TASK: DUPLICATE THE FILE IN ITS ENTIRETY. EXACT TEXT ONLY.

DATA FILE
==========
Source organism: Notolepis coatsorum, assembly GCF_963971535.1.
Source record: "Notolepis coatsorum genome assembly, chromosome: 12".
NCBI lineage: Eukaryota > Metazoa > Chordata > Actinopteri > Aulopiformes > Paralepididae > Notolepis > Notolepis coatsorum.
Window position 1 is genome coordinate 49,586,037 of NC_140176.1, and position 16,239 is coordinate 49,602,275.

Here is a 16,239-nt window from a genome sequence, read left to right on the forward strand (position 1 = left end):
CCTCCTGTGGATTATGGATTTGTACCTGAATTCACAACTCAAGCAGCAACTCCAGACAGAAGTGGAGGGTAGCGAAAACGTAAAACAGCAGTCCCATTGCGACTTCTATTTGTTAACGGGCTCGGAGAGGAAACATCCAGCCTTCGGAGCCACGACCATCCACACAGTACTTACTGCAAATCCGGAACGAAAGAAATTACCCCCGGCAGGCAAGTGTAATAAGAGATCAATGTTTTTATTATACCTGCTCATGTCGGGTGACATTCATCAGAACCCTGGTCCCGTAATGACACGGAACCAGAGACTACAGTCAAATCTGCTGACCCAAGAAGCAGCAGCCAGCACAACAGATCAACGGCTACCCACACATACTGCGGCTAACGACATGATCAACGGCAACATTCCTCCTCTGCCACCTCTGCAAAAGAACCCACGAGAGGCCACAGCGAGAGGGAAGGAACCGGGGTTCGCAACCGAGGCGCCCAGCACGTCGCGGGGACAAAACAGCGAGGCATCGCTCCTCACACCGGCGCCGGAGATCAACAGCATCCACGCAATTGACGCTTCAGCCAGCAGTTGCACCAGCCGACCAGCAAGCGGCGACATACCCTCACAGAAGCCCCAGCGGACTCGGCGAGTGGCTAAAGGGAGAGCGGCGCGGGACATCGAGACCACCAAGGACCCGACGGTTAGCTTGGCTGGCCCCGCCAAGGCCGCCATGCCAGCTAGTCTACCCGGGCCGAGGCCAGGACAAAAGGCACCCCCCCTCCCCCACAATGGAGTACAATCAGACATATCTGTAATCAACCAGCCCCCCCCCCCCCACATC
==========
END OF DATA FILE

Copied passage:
Source organism: Notolepis coatsorum, assembly GCF_963971535.1.
Source record: "Notolepis coatsorum genome assembly, chromosome: 12".
NCBI lineage: Eukaryota > Metazoa > Chordata > Actinopteri > Aulopiformes > Paralepididae > Notolepis > Notolepis coatsorum.
Window position 1 is genome coordinate 49,586,037 of NC_140176.1, and position 16,239 is coordinate 49,602,275.

Here is a 16,239-nt window from a genome sequence, read left to right on the forward strand (position 1 = left end):
CCTCCTGTGGATTATGGATTTGTACCTGAATTCACAACTCAAGCAGCAACTCCAGACAGAAGTGGAGGGTAGCGAAAACGTAAAACAGCAGTCCCATTGCGACTTCTATTTGTTAACGGGCTCGGAGAGGAAACATCCAGCCTTCGGAGCCACGACCATCCACACAGTACTTACTGCAAATCCGGAACGAAAGAAATTACCCCCGGCAGGCAAGTGTAATAAGAGATCAATGTTTTTATTATACCTGCTCATGTCGGGTGACATTCATCAGAACCCTGGTCCCGTAATGACACGGAACCAGAGACTACAGTCAAATCTGCTGACCCAAGAAGCAGCAGCCAGCACAACAGATCAACGGCTACCCACACATACTGCGGCTAACGACATGATCAACGGCAACATTCCTCCTCTGCCACCTCTGCAAAAGAACCCACGAGAGGCCACAGCGAGAGGGAAGGAACCGGGGTTCGCAACCGAGGCGCCCAGCACGTCGCGGGGACAAAACAGCGAGGCATCGCTCCTCACACCGGCGCCGGAGATCAACAGCATCCACGCAATTGACGCTTCAGCCAGCAGTTGCACCAGCCGACCAGCAAGCGGCGACATACCCTCACAGAAGCCCCAGCGGACTCGGCGAGTGGCTAAAGGGAGAGCGGCGCGGGACATCGAGACCACCAAGGACCCGACGGTTAGCTTGGCTGGCCCCGCCAAGGCCGCCATGCCAGCTAGTCTACCCGGGCCGAGGCCAGGACAAAAGGCACCCCCCCTCCCCCACAATGGAGTACAATCAGACATATCTGTAATCAACCAGCCCCCCCCCCCCCACATC